Performance Fitness Testing For Cyclists – Know Where You Are to Move Forward
One of the big secrets of high performance training is regular fitness testing. This article will give you the tools to test yourself and evaluate what the results mean.
Testing will give you your anaerobic threshold, a good indication of aerobic fitness and,if you have a way of measuring, your power at threshold. You can then track if you are improving and by how much. As well, workout intensities are based your actual fitness rather than a theoretical percentage.
While there are a number of testing protocols for the cyclist, I prefer to use the “Carmichael Field Test” for its simplicity and ability to do it in the real world. This is 2 eight minute time trials with 5 minutes recovery between them. You can do this test outdoors, doing it on the same course each time, or on an indoor trainer. If you have an indoor trainer with enough resistance then this would be your best option as all of the variables such as wind and temperature are taken out of the equation. If done on a trainer make sure that the resistance is set the same each time to give an accurate comparison of fitness changes.
To do the test you will need a heart rate monitor that has a lap function and will give you average heart rate and total time for the lap and a bike computer that will give average speed and distance. Most bike computers don’t have a lap function so you will have to reset your computer at the beginning of each test. As well it is helpful to have someone help with recording your information and hold your bike up so you can start with your feet in the pedals.
If you do the test outdoors find a loop course that is relatively flat. A paved running track at the local high school is ideal. Make a note of weather and wind conditions as this will have an effect on average speed.
Warm up for 20 minutes with three 30 second hard efforts to activate the lactate system.
Then from a standing start (clipped in with someone holding you up like a time trial) go as hard and as far as you can in 8 minutes. Get up to speed over the first 30 seconds and then try to hold the highest average speed you can.
Hit the lap button after the 8 minutes and ride easy for 5 minutes. Call out to your helper your average heart rate for the interval, average speed and the distance covered.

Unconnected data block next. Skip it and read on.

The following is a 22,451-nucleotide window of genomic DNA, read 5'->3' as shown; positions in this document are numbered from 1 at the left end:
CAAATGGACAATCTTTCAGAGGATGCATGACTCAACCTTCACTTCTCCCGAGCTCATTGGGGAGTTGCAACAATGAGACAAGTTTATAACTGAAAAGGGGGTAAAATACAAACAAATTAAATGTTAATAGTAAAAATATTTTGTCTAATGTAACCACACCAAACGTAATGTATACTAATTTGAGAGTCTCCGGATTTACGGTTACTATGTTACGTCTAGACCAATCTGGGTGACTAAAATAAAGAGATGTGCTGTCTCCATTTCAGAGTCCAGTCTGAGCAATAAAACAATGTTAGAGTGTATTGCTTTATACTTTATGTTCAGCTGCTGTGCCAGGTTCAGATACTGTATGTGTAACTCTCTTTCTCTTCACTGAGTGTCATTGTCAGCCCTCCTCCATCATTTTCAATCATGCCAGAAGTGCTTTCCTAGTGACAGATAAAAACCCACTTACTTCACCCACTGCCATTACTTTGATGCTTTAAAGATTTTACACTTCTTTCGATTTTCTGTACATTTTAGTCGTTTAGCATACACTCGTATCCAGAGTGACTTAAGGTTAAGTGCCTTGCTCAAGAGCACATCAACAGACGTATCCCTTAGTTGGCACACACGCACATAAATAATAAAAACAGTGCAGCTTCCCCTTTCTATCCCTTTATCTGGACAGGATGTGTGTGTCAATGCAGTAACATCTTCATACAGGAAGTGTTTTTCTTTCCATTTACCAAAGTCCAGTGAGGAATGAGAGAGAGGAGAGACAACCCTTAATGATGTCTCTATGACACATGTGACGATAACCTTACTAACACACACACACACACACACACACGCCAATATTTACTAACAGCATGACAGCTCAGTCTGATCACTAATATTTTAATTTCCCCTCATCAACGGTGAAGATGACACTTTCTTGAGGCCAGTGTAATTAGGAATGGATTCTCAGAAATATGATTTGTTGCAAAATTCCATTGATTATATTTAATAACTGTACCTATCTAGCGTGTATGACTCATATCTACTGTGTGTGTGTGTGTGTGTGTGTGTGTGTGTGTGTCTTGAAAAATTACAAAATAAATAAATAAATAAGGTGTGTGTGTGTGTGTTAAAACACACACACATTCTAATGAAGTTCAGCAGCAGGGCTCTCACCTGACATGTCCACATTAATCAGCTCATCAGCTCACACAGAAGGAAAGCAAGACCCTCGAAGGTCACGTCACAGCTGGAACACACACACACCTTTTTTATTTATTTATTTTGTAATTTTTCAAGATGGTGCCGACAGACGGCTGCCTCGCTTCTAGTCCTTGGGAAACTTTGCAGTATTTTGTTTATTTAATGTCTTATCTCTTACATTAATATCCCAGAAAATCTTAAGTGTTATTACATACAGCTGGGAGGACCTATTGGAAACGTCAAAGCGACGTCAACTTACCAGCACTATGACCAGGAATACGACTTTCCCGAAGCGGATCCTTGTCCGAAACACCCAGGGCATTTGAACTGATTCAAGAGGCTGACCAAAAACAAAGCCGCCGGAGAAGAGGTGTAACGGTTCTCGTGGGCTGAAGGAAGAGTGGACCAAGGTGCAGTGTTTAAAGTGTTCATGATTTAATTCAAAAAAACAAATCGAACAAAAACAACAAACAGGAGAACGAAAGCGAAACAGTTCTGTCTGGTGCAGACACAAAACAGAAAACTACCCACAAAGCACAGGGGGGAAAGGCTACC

After your 5 minute recovery, get set and do it again. After the interval, record your average heart rate for the interval, average speed and the distance covered.
Ride easy to cool down for 10-15 minutes.
As you get fitter you will be able to go further during each test as well as be able to do the tests with a higher average heart rate. In addition to tracking your progress the test is important in setting your training zones. The higher average heart rate you can sustain leads to all of your training zone bumping up.
If you use a Powertap, then when you download your file you will see your two time trials very easily when you look a the graph of that workout. Highlight the first time trial and look to see the average wattage and heart rate. Do the same with the second, jotting the numbers down.
Now comes the math.
Functional threshold heart rate and power
Add the average heart rate of each test and divide by 2. Take this number and times it by.95. For training purposes, this will be within a couple of beats of your anaerobic threshold.
Add the wattage from the first and second test and divide by 2. Take this number and multiply it by.9. This will give you your functional threshold power.
Example: Test 1 Average HR 172 bpm – Test 2 Average HR 169
Anaerobic Threshold 170.5*.95=162 bpm
Aerobic Training Zone
To train your aerobic system you have to train below your anaerobic threshold. By knowing your threshold your aerobic training zone can be accurately calculated. Training at the right intensity will give the quickest results.
Take the Anaerobic Threshold and multiply by.9 to get the top end of your aerobic zone and multiply by.8 to get the lower end.
Example: Topend of aerobic zone 170.5*.9=154
Lowend of aerobic zone 170.5*.8=136
Typically, training zones have been based on a percentage of your max heart rate but this is difficult and painful to accurately figure out. Basing training zones on functional threshold will yield much better results as your threshold will change with training so your zones will change with it.